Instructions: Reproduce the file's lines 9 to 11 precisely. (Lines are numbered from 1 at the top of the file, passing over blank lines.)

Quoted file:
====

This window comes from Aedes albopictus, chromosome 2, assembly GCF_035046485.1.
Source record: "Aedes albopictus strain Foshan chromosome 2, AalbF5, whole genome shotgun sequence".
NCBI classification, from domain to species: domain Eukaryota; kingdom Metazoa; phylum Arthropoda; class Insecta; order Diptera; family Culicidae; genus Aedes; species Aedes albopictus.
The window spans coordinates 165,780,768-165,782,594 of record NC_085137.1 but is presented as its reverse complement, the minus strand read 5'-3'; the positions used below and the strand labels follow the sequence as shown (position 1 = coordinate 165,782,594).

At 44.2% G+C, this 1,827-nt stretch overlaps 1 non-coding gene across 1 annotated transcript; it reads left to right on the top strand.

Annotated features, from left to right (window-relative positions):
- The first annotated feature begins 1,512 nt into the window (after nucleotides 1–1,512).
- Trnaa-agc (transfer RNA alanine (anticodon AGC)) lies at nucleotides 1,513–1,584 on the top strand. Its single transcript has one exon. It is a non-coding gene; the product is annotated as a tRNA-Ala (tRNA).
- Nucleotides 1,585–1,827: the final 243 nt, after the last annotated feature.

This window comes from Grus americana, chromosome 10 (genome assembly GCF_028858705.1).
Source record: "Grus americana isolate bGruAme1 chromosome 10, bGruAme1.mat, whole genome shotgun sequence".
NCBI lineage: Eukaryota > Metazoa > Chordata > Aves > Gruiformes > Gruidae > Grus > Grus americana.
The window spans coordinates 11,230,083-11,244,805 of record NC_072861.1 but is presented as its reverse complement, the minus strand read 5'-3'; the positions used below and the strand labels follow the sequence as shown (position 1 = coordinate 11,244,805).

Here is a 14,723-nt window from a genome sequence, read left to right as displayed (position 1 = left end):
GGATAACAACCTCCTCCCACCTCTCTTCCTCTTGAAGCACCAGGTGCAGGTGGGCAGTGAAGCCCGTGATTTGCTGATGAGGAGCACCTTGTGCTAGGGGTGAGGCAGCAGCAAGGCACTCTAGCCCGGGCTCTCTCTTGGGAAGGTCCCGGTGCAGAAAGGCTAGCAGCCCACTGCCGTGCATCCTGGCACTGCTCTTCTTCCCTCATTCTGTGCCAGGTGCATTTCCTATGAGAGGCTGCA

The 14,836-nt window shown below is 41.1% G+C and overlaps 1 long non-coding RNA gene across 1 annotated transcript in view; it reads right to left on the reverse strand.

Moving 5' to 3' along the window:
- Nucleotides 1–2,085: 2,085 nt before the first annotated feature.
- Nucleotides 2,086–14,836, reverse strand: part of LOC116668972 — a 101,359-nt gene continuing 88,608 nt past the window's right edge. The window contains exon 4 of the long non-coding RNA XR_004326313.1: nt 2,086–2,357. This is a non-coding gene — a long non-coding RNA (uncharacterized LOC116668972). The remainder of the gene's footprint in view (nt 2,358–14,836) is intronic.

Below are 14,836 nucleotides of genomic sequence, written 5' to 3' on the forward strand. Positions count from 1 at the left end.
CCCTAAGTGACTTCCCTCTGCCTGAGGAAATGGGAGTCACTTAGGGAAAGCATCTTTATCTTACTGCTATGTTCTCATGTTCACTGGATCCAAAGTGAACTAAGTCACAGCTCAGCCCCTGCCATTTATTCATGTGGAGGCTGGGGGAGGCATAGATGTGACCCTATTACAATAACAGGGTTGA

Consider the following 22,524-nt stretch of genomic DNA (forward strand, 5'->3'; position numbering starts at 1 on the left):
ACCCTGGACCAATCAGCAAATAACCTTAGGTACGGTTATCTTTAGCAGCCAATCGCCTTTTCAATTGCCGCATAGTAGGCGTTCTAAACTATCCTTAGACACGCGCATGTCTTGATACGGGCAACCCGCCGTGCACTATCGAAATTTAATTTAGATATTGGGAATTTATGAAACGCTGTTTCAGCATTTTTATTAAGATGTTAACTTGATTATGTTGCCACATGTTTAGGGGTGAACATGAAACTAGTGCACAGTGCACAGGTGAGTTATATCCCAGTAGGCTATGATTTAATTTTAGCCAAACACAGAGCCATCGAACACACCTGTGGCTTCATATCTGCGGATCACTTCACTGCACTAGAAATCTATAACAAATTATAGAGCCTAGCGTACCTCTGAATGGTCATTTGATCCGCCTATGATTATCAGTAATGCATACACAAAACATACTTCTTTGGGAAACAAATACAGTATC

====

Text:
- Nucleotides 1,585–1,827: the final 243 nt, after the last annotated feature.

This window comes from Grus americana, chromosome 10 (genome assembly GCF_028858705.1).
Source record: "Grus americana isolate bGruAme1 chromosome 10, bGruAme1.mat, whole genome shotgun sequence".